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Thursday, December 09, 2010


by W.F. Lantry

The parking structure buzzed. Six stories up,
we circled, and we found an empty space
at last. The snow was coming in.
We slipped, and held each other up. Our coats
let in some wind, until we reached the stairs.
Snowflakes were dusting frozen metal treads.

As we came out, a man was leaning back
against the wall, half settled. On the ground
a nearly empty turned up hat. He shook
the snow flakes off as we went by. The lights
of cars danced by in continuity
and we walked to the restaurant row, where warmth

spurred on our conversation. Chilled with ice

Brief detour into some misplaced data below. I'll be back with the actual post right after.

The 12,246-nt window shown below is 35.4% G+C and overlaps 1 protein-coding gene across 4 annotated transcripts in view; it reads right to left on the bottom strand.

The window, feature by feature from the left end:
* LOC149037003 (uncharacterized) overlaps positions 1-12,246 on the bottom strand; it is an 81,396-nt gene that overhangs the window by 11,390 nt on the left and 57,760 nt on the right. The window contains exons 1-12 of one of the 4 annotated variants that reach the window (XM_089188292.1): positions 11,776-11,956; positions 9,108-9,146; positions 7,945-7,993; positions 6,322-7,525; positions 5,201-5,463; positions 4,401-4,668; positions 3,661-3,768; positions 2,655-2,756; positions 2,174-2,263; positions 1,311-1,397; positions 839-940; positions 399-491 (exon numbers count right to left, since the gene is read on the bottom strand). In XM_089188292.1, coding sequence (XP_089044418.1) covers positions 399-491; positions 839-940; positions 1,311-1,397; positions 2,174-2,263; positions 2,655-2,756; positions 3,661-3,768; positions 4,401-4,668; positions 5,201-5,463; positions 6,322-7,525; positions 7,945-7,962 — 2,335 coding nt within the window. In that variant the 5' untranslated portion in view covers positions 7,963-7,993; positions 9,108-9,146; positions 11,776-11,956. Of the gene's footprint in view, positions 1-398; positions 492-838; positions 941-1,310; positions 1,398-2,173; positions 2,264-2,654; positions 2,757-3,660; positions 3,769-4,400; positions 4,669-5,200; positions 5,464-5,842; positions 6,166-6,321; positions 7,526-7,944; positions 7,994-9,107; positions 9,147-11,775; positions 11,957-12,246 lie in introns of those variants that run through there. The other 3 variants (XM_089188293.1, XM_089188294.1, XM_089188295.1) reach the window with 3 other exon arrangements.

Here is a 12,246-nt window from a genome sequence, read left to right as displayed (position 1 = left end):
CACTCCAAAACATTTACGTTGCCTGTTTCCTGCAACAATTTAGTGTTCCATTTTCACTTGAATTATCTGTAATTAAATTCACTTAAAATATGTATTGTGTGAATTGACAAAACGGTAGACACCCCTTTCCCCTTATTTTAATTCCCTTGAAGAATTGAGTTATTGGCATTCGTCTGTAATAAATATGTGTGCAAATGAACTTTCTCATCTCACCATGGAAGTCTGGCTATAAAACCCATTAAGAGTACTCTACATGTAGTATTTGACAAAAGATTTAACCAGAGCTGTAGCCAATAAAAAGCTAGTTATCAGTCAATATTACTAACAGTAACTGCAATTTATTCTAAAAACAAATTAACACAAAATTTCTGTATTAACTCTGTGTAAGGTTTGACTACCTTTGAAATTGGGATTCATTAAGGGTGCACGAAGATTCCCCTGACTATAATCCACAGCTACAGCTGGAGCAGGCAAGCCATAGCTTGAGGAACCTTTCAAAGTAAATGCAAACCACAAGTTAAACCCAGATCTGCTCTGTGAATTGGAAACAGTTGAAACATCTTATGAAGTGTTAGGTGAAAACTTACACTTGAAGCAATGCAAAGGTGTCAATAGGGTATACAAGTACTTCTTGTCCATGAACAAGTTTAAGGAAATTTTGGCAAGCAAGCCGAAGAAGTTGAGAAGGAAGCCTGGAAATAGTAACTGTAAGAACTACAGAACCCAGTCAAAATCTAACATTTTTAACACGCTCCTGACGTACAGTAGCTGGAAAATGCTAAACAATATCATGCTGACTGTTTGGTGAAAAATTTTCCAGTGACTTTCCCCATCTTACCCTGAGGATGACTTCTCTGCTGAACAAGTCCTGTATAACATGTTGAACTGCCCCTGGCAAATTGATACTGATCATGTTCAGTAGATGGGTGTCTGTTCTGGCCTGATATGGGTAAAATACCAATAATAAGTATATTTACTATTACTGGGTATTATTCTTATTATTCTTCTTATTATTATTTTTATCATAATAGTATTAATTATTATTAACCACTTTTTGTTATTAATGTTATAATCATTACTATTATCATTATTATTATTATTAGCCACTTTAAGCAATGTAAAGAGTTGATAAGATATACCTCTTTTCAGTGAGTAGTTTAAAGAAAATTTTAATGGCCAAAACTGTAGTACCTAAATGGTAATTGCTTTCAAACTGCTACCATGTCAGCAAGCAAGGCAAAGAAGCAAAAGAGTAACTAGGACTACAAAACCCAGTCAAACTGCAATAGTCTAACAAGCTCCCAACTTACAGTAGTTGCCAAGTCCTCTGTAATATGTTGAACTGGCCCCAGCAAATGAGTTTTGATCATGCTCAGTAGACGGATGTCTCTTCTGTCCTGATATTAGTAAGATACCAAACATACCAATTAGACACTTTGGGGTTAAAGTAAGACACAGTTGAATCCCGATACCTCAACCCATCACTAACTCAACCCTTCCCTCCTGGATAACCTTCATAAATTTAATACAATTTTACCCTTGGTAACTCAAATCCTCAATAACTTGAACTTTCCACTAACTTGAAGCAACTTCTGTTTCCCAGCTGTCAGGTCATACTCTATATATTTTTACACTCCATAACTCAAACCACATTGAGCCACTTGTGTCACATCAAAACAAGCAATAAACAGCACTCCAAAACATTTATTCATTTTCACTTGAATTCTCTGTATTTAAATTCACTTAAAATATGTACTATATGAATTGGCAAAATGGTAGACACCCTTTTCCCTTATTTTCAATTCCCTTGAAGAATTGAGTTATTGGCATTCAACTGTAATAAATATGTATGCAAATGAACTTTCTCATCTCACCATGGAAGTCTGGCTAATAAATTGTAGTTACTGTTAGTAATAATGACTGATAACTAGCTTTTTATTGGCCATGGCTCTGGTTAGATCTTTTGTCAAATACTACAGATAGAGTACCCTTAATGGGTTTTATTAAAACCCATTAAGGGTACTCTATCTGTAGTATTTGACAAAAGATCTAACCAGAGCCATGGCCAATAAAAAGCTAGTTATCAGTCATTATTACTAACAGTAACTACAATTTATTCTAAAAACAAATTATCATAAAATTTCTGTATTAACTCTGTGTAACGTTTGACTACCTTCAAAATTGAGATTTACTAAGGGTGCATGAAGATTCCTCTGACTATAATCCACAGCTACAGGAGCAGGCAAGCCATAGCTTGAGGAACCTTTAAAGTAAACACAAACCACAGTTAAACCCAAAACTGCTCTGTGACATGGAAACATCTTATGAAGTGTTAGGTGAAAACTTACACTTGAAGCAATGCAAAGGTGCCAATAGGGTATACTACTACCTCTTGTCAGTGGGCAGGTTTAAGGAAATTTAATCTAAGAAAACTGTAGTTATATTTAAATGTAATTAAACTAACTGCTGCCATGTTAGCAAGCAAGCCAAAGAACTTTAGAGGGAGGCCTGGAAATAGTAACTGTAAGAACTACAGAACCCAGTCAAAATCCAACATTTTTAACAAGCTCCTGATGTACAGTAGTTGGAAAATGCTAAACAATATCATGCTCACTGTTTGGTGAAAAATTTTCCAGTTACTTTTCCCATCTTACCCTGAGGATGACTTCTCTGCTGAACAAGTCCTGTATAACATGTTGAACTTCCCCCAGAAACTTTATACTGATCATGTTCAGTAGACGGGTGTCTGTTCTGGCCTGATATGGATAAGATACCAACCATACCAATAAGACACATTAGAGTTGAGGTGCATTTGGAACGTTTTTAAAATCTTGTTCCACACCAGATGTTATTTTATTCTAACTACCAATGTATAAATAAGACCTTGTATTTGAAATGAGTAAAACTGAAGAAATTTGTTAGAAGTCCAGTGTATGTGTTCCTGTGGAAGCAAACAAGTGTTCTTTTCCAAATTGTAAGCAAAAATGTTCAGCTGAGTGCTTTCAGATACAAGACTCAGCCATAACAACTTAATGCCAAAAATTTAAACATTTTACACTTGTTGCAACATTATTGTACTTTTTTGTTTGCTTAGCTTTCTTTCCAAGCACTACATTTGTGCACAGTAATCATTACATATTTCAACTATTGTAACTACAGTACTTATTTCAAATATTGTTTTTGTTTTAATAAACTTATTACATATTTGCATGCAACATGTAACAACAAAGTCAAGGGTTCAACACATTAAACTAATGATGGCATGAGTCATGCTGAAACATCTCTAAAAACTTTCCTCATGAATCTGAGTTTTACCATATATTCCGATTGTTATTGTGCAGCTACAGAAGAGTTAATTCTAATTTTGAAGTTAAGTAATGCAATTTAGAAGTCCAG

our mixed whiskey and cosmopolitans
where just enough to make the scene outside
seem picturesque: snowdrifts against the trees.
We walked around a little, then turned back
towards the car. He was still there. The wall

gave little shelter. We went by. The snow
had found its way inside: we brushed it off,
backed out, and drove in line around the ramps.
I stopped before the exit, and stepped out.
I gave him what I had. It wasn't much.
The snowflakes settled on his upturned hat.

W.F. Lantry received his Licence and Maîtrise from the Université de Nice, M.A. in English from Boston University, and Ph.D. in Literature and Creative Writing from the University of Houston. In 2010, he won the Lindberg Foundation International Poetry for Peace Prize (in Israel), the Crucible Editors’ Poetry Prize and the CutBank Patricia Goedicke Prize in Poetry. His work has appeared in Kestrel, Prairie Fire, Cha: An Asian Literary Journal, carte blanche and Now Culture. He currently works in Washington, DC and is a contributing editor of Umbrella: A Journal of Poetry and Kindred Prose.